If you want to be ready for Christmas, the best time to start planning is right now, a financial expert has revealed.
Speaking on Lorraine, Financial Times’ consumer editor Claer Barrett revealed why – with 103 days left until the festive day – it’s good to get your ducks in a row now.
‘Like everything in life, if you plan ahead, you can save,’ she told the programme. ‘We’re all being squeezed in different ways.
‘We may not admit it openly in conversation but I think the key thing is we’re honest about what we can afford this Christmas and we agree the rules of Christmas with friends and family.’
She laid out her top tips for making the most of Yuletide prep ahead of time, including frank and open conversations with loved ones and saving-savvy supermarket tips.
Speaking on Lorraine, Financial Times’ consumer editor Claer Barrett (pictured) revealed why – with 103 days left until the festive day – it’s good to get your ducks in a row now
1. HAVE THE MONEY CONVERSATION SOONER THAN LATER
Claer explained that laying out the plans for big and small costs ahead of the holidays is the key to knowing where you’ll splurge and where you’ll tighten the purse-strings.
‘Where are we gonna go, whether we’re gonna get presents for everyone, concentrate the money on the children…agree those rules early,’ she said.
‘Because this is the time of year everyone starts saying, “Well where are we gonna be?”
‘So make the finances part of that conversation.’
She added that you may be surprised by how comfortable it will be to chat about where you can limit unnecessary spending.
‘Your friends and relatives are struggling too and they’ll be relieved that you’ve brought it up,’ Claer explained.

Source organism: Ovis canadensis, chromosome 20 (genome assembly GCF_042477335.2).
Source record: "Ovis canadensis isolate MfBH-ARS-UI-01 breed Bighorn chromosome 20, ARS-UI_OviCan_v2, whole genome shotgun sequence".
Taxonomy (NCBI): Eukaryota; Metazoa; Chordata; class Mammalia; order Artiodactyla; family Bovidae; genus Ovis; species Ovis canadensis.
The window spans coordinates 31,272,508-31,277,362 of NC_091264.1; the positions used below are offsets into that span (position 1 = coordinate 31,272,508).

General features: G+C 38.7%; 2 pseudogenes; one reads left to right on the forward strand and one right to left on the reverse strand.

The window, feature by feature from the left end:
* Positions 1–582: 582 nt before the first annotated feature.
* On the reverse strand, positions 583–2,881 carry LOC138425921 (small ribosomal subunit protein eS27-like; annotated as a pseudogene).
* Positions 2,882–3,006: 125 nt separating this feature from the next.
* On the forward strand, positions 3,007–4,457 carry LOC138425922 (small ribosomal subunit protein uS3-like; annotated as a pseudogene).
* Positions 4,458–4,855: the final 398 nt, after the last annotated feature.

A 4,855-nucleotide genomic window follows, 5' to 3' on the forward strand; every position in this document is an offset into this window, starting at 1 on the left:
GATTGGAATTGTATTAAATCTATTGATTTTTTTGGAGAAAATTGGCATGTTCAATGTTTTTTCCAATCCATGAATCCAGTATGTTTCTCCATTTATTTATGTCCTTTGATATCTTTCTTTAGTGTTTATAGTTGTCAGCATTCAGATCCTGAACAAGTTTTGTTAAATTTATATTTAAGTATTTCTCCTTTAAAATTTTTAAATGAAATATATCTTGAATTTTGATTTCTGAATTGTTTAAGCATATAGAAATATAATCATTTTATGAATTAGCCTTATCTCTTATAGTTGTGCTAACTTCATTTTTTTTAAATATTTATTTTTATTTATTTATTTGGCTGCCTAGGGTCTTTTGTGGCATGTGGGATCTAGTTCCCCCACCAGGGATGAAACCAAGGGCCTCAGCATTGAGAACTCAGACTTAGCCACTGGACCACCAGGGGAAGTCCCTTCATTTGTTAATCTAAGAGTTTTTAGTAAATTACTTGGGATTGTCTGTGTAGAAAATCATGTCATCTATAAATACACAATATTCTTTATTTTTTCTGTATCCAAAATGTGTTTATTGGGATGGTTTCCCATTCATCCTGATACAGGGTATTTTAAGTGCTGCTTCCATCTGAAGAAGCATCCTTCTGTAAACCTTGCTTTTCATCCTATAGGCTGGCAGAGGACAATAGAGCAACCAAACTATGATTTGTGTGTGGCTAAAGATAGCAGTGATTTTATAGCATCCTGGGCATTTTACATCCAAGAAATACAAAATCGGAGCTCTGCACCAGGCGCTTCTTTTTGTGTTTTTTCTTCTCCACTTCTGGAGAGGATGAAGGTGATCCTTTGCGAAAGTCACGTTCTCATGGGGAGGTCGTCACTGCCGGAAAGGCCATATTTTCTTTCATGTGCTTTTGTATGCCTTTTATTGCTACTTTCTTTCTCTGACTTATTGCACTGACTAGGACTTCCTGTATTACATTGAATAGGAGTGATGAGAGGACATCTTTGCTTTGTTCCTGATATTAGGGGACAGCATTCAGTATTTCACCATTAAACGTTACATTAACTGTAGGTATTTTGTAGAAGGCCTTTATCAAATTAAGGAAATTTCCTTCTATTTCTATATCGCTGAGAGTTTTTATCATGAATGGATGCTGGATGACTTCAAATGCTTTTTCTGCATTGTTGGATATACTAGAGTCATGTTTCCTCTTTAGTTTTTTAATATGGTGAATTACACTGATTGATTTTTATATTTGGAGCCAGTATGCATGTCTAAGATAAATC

If you want to be ready for Christmas , the best time to start planning is right now, a financial expert has revealed
2. START SAVING NOW – A LITTLE GOES A LONG WAY
Claer said that, with 14 weeks left to go, there’s plenty of time to make small but impactful savings.
‘Look at it in terms of £10 a week,’ she explained. ‘If one person did that until Christmas, they’d have £140 but if you and your partner committed to save just £10 a week you’d have nearly £300 so that’s more than half of the cost.’
She added you could even put that into a separate savings account, to get interest on it.
Meanwhile she also stressed the importance of thinking about the value of your money when budgeting for the Christmas spread.
‘The average UK household spent around £600 on Christmas last year,’ she said.
‘Now, inflation’s been running close to 10 per cent for most of this year, higher on food, so obviously this year is gonna be a bigger spend for many people – or you spend the same amount and you get less for your money.
Because of that, when you lay your plan out, think about ‘what areas could you potentially trim’.
3. GET YOUR STAMPS EARLY
If you’re a fan of hand-written cards, you better stack up on your stamps, Claer advised – as first-class ones are about to become more expensive.
‘The price of first class stamps is gonna go up again on October 2 by 14 per cent, £1.25,’ she said.
‘If you buy them before that date you ca still use them… second class stamps will stay the same 75p.’
4. DON’T BE AFRAID TO REGIFT
Claer revealed that as she prepares to gift loved ones for the festive seasons, she has a little ‘Christmas box’ where she may pop in odd small items.
But she also said there is no shame in regifting, if the item is still in its packaging and if you think it’s the perfect pick.
‘I think its completely fine,’ she added. ‘I do it, don’t be ashamed.’